Sadly, our world values money more highly than ethics. Thirty years ago I clipped an article about ethics from Time magazine, which seems even more timely today. After bags of cash spilled from an armored car in Columbus, Ohio, dozens of motorists scooped up an estimated $2 million; only about $100,000 of which was returned. Concerned about the evidence of ethical decline, Columbus Mayor Dana Rinehart formed a commission on ethics, chaired by former Watergate convict Jeb Stuart Magruder. Explaining his interest in this commission, Magruder stated, “I had been involved in one of the great scandals of this country…. Not only do people seem to be willing to take money off the streets, but our leaders seem to be doing the same thing. If you have leaders who have that kind of ethical standard, there’s no reason to expect the rest of the people to do better.”
When Christ enters our world, He confronts our greed. He fills the hungry with good things while sending the rich away empty. He challenges our economic values.
The Psalms of Ascent (Psalms 120-134, which the people of God sang on pilgrimages to Jerusalem) begin in “distress,” but they end in praise.
Compare the opening lament of Psalm 120 (“In my distress I cry to the Lord, that He may answer me: ‘Deliver me, O Lord, from lying lips, from a deceitful tongue.’”) to the opening joy of Psalm 134 (“Come, bless the Lord, all you servants of the Lord, who stand by night in the house of the Lord! Lift up your hands to the holy place, and bless the Lord.”). And compare the closing groan of Psalm 120 (“Too long have I had my dwelling among those who hate peace. I am for peace; but when I speak, they are for war.”) to the closing exuberance of Psalm 134 (“May the Lord, maker of heaven and earth, bless you from Zion.”).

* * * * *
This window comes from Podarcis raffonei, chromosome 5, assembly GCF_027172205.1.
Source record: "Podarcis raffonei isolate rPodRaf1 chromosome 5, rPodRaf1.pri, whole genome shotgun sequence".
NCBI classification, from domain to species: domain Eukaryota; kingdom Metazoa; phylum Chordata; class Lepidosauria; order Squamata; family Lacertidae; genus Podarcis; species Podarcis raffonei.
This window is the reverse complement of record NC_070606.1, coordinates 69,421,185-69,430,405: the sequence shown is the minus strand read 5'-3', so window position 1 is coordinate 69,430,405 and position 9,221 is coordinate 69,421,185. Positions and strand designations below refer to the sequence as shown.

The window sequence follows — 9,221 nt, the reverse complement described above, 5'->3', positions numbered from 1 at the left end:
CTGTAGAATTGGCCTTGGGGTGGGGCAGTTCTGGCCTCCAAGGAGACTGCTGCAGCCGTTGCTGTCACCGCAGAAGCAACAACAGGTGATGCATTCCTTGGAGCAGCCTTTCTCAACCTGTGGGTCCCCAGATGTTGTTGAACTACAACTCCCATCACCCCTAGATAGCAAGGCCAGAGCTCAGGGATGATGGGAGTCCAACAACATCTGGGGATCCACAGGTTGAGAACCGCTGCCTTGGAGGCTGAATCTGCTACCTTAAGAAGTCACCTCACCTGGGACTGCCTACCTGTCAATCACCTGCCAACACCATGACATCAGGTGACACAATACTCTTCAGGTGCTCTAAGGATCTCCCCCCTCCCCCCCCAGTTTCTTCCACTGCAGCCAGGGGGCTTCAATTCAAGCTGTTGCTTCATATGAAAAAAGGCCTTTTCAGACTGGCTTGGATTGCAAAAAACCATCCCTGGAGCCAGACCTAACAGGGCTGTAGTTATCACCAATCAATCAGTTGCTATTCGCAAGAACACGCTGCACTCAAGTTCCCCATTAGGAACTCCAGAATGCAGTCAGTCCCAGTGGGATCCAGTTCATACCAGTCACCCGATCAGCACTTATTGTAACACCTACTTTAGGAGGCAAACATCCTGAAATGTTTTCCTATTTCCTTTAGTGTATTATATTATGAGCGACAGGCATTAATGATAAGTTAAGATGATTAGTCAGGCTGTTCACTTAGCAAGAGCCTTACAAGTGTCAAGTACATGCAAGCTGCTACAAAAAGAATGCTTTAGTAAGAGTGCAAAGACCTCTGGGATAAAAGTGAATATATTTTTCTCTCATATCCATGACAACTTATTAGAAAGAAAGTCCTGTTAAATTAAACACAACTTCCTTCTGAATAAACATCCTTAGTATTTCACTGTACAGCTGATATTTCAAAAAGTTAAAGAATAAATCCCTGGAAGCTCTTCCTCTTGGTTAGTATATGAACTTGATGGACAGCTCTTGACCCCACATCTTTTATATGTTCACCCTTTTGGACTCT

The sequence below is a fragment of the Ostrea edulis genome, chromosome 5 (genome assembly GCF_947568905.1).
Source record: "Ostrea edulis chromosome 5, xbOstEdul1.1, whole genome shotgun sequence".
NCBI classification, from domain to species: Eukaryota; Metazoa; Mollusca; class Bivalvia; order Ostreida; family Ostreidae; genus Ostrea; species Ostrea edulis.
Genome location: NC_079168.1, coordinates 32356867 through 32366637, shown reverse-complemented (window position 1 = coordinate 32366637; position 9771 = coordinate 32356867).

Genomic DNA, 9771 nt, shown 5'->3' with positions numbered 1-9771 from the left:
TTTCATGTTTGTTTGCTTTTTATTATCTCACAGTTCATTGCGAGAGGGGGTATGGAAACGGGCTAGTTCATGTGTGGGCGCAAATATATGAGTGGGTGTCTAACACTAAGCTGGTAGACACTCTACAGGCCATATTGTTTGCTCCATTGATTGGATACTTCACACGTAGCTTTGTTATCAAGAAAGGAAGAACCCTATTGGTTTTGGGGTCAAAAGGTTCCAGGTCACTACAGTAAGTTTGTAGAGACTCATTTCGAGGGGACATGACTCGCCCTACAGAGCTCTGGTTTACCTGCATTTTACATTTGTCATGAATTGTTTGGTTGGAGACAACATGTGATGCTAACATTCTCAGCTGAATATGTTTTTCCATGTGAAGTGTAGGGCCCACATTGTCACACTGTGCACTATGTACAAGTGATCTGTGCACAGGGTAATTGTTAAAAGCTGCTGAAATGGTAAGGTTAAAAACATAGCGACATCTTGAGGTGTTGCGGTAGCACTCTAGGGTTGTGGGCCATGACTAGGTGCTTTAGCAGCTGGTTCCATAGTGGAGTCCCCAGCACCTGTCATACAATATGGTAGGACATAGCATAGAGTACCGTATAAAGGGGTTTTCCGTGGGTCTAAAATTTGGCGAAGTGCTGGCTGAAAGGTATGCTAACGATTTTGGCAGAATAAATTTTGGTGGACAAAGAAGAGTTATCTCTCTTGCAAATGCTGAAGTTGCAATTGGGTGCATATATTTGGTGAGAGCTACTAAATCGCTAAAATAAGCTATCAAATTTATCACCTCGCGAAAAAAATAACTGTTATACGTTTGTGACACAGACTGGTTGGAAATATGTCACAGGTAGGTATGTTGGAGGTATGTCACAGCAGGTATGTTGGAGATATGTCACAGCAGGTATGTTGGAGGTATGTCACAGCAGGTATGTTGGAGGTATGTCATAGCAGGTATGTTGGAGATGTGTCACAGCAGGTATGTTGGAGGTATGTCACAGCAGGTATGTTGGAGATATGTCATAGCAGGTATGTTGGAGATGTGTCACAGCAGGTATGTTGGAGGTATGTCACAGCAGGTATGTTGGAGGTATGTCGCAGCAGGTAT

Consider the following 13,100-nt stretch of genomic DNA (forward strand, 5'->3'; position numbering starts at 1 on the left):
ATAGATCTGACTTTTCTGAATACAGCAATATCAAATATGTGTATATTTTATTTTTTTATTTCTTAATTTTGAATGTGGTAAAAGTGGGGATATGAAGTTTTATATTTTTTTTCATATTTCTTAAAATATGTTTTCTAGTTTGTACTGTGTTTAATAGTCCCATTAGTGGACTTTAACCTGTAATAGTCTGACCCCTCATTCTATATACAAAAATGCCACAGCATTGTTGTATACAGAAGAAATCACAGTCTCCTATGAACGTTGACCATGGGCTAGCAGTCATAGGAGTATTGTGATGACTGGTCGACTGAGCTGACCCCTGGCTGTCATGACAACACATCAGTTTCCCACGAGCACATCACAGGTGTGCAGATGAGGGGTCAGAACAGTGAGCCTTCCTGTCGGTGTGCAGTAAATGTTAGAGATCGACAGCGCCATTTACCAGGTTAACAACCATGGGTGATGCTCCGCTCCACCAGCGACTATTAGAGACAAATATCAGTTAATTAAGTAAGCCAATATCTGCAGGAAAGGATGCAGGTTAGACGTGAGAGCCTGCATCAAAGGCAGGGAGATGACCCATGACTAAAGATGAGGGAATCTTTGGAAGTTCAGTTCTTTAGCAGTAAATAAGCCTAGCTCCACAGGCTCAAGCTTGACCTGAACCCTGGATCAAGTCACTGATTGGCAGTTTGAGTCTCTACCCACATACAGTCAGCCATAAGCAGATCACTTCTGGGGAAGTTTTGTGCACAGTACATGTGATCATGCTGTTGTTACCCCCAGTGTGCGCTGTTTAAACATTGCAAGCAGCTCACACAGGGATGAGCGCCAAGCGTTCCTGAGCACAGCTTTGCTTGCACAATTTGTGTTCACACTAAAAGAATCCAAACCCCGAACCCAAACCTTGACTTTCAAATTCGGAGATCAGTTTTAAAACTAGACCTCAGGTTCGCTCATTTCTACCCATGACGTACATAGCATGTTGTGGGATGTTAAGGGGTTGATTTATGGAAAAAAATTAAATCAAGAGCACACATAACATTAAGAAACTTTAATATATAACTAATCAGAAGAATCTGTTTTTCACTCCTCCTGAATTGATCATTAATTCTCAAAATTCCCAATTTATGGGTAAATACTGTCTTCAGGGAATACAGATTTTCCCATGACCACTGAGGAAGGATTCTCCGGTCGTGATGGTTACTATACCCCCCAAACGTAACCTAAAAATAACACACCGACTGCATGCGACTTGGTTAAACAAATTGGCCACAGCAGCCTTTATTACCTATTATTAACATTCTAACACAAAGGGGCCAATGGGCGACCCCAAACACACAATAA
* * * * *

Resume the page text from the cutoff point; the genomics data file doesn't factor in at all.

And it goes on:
Living in a world filled with deceit and war and sin and brokenness, we all struggle with some level of distress. But the fact that the Psalms of Ascent move from distress to rejoicing gives me hope that I am not doomed to a pit of despair even though I live in a sin-filled world.
One of the keys that enables us to escape from the pit of despair is shared in the middle of Psalm 134: “Lift up your hands to the holy place, and bless the Lord.”
The word hand here is the Hebrew word yad. When this word is combined with a common abbreviation for the name of the Lord, ah, as in Jehovah, it becomes Yadah (sometimes anglicized into Judah). Yadah means to “lift one’s hands toward God” or to “reach out one’s hands toward God.” It is one of the most common words in Hebrew Scripture for worshiping God or for praising God.
What does this have to do with moving out of the pit of despair?
Consider it from this perspective: In the midst of despair, we do not lift up our hands. Instead, we wring our hands, or our hands hang limp and hopeless at our sides. In the midst of stubbornness, we do not reach out our hands. Instead, we cross our arms and bury our hands in our arm pits. When our hearts are closed, we bury our hands in our pockets.
But when we see someone we dearly love, someone whose embrace we long for, we run toward that person with outstretched arms. Running toward God with outstretched arms is the beginning of worship; it is the beginning of our escape from the pit of despair.